• “Countries around Europe have grasped for a combination of all of these. Inflation in commodity and energy prices, originally because of a lopsided US post-pandemic recovery but intensified by the war, is spreading to most other prices. Governments have offered support packages for energy consumers. But they have also acted to manage down prices.” – bto: Das ist immer noch mehr Stückwerk als richtige ökonomische Strategie.
  • “The risk today is that politicians are too tempted by the third because they are too worried about public finances. The short-run political gain from putting a lid on energy prices is obvious: it pleases all buyers of energy and puts the cost on somebody other than the government imposing it. But it is a terrible idea. If the reason for high prices is ultimately not enough supply to meet the desired demand, then capping prices will simply make that problem worse, discouraging both supply drives and demand reduction efforts. That also means price regulation by itself cannot ultimately work without resorting to some sort of rationing and enforced efficiency gains.” – bto: Das ist durchaus interessant, denn es ist ein klares Votum gegen Preiskontrollen, die die Probleme verschärfen. Hat Nixon damals übrigens auch feststellen müssen.
  • “(…) high energy prices — driven by the high price of gas and other fossil fuels — are a tool to help speed up the green transition, by increasing the rewards for expanding carbon-free electricity supply and for economising energy demand and using energy more efficiently.” – bto: Das mag so sein. Aber die Gefahr ist sehr real, dass das die Bürger nicht so sexy finden.
  • “The inconvenient fact is that capping prices, even reducing them simply by lowering energy taxes, will delay efficiency drives (…) governments must bite the bullet on option two, even though it is by far the costliest for public finances. That means letting energy prices balance supply and demand but massively increasing fiscal support for those hurt the most and for investment. The right model is to pay households and small businesses an energy subsidy, not linked to their actual use but to cover the cost, above “normal” prices, of stipulated necessary minimum consumption levels.” – bto: Das ist nichts anderes als eine Steuererhöhung für die meisten, weil die Profiteure die Transferempfänger sind. Und was ist mit den energieintensiven Unternehmen? Sollen die dicht machen und die Produktion in andere Regionen verlagern?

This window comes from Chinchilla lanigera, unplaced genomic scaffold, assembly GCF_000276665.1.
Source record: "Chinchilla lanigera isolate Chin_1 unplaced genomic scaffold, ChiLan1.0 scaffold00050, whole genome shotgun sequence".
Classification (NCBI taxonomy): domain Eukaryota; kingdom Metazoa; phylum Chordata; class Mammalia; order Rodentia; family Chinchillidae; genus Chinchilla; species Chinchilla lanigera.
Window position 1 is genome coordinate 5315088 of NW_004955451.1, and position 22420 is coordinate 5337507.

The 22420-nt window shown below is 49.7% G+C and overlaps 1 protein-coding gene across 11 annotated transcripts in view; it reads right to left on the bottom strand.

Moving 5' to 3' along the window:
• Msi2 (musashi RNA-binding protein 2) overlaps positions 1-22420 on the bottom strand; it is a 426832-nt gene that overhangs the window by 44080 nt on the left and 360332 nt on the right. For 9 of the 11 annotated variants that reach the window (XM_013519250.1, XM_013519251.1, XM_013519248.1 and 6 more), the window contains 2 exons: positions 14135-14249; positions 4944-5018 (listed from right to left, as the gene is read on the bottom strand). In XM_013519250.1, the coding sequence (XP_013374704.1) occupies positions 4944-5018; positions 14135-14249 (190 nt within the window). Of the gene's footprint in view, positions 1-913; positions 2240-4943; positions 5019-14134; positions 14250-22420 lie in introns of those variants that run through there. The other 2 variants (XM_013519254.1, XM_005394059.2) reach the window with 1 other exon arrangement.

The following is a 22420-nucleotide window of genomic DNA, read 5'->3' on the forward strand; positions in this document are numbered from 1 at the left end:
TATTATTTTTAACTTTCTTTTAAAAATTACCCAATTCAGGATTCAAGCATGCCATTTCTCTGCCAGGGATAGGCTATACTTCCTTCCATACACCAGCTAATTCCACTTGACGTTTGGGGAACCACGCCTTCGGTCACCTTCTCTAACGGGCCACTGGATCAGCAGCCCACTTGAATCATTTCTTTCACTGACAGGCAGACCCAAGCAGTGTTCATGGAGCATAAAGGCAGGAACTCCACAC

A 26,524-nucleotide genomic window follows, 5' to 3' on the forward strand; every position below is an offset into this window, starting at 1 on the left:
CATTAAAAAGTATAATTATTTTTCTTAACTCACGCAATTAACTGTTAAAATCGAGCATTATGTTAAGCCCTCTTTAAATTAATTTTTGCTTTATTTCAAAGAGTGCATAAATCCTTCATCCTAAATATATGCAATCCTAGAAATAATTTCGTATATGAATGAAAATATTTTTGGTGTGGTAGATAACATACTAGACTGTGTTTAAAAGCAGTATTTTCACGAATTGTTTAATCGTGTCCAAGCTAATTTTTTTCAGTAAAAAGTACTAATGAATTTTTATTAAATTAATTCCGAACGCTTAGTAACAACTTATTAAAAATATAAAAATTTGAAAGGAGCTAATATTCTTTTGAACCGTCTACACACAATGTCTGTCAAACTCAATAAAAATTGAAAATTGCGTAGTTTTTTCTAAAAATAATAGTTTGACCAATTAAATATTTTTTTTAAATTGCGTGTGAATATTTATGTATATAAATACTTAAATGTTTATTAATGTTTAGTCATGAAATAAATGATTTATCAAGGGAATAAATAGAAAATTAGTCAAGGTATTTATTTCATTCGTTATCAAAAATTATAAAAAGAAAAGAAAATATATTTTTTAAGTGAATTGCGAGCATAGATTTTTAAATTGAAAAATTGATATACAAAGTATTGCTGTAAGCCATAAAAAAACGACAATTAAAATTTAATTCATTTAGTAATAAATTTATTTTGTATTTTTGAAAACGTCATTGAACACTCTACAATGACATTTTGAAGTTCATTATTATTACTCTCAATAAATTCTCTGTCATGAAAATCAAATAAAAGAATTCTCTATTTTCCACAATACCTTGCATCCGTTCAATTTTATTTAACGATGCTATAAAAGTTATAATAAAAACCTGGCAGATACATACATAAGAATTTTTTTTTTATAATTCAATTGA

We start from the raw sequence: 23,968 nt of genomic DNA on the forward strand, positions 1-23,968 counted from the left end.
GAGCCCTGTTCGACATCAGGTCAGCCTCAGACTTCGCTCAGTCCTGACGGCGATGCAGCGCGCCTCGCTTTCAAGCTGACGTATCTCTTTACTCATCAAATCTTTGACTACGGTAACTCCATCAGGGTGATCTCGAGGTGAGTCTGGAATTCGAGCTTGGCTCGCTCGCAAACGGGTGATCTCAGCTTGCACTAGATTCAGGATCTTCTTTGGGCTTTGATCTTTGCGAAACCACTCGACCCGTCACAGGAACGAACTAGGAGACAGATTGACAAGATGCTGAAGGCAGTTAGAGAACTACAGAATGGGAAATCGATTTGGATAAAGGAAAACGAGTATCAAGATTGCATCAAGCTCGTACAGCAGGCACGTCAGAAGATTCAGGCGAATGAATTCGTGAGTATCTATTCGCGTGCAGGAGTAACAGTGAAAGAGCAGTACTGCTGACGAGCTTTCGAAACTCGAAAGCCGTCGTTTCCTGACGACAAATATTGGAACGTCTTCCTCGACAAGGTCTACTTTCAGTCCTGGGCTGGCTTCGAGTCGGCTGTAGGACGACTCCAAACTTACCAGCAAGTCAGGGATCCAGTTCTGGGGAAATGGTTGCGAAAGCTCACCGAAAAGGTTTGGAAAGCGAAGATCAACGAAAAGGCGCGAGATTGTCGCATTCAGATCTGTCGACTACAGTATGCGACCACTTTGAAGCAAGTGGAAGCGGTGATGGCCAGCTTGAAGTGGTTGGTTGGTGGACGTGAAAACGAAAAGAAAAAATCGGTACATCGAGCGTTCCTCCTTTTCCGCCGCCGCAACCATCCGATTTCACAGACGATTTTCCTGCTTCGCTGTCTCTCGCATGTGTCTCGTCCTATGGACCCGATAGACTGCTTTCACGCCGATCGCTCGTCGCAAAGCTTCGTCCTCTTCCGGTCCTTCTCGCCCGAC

• “Keynes emphasised that the costs of the war should be managed so as to bring forward rather than delay the goal of greater equality. The same is true today for the goal of a fair transition to a carbon-free economy.” – bto: damit auch hier das gewünschte Ziel. Für Länder wie UK mag das nötig sein, für Deutschland sicherlich nicht.

ft.com: „How to pay for the war in Ukraine“, 24. März 2022